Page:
Hassan Mohamed Elmi: Leaving a comfort zone for a challenge to help Somali youth

15 May 2018

Hassan Mohamed Elmi: Leaving a comfort zone for a challenge to help Somali youth

Hassan Mohamed Elmi is passionate about youth empowerment and what it can do for Somalia.

He believes peace and stability in his country can only be achieved if young Somalis are part of the federal and state governments’ development plans and programmes.

“We cannot achieve much without youth participation,” says the 29-year-old. “They are significant because they constitute over 80 per cent of Somalia’s population – if they are empowered they can bring positive change.”

 Though born and bred in Mogadishu and a graduate of its Simad University, Hassan decided to leave his comfort zone in the capital city and move to his ancestral home in Belet Weyne, in the central Somalia region of Hiiran, to work with other young men and women, many of whom had lost hope in the country’s future.

“After graduating, I decided to go back to my native home to help uplift the lives of my fellow youth even though I knew it will not be an easy task. It was the right thing to do,” he says.

In Belet Weyne, Hassan teamed up with other like-minded youth to establish Hiil Deegaan, which in English means ‘Promote Your Environment,’ to help young men and women realize their potential.

“The training and activities we organize are helping them regain their lost self-esteem, identify their goals in life and work and towards achieving them,” states Hassan, who serves as the chairman of Hiil Deegaan.

He believes that youth involvement in activities which promote their well-being can help them avoid falling prey to radicalization and violence. For this, the organization uses sports not only to occupy the spare time of local youth, but also to educate them on the importance of maintaining peace and security.

“Games like football allow them to socialize and discover their potential – these kinds of activities enable them to stay away from crime,” says Hassan.

Hassan’s views on sport dovetail with those of the United Nations, which has advocated for the power of sport to bring about goodwill and positive social outcomes, given its potential to bridge cultural understanding, improve education, health and economic and social development. 

So far, Hiil Deegaan has – through sports and other activities – managed to reconcile groups of young men in Belet Wayne who were involved in regular violent confrontations.

“Young men from the east and west of Belet Weyne, who belong to different clans, used to clash frequently, threatening security in the area. However, after numerous engagements, we finally managed to reconcile them,” says Hassan, adding that residents in the area are now living in peace.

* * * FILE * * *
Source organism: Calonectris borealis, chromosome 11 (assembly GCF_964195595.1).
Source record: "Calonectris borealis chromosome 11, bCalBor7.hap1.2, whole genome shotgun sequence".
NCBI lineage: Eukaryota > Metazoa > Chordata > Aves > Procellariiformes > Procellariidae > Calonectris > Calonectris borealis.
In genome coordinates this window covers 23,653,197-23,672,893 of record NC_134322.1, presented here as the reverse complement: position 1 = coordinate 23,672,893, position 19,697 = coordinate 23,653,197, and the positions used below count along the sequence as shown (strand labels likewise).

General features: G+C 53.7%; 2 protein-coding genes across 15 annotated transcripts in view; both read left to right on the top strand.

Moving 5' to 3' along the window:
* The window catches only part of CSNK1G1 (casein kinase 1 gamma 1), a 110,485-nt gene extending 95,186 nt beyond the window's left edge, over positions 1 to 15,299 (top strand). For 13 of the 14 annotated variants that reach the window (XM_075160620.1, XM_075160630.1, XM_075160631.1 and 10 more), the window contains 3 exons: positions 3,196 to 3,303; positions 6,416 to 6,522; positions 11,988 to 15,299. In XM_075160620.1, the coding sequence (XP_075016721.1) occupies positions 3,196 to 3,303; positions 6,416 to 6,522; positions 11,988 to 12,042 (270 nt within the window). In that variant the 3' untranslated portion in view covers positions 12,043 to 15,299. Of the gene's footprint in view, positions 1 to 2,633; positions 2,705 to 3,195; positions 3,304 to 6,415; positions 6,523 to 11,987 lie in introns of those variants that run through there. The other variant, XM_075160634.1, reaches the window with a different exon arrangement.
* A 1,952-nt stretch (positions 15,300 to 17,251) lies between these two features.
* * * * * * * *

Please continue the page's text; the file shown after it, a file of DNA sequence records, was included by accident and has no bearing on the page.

Apart from organizing sports events and various training programmes, Hiil Deegaan is also involved in humanitarian work as a way of promoting good neighbourliness.

Recently, for example, the team organized a rescue mission in Belet Weyne to evacuate residents marooned by raging floods and also rallied members of the public well-wishers to donate food and other supplies to victims.

“Peace is also about good neighbourliness, that is, caring for those in need,” says Hassan. “Such acts strengthen social cohesion and unity among communities.”

However, like many other small non-governmental organizations involved in peace initiatives, financial constraints remain a major challenge for Hassan and his colleagues, although they remain determined with their goals. 

“Lack of finance has been a challenge for us, and to some extent limited our activities. We have to do with what we have because every positive change counts,” he adds.

The United Nations has recognized the role that youth can play in international peace activities. This includes the adoption by the Security Council in 2015 of an historic first-ever resolution on youth, peace and security.

The resolution emphasized the importance of youth as agents of change in the maintenance and promotion of peace and security. Also, it highlighted participation, partnerships, prevention, protection and disengagement and re-integration as five pillars for action related to young people’s contribution to peace processes and conflict resolution.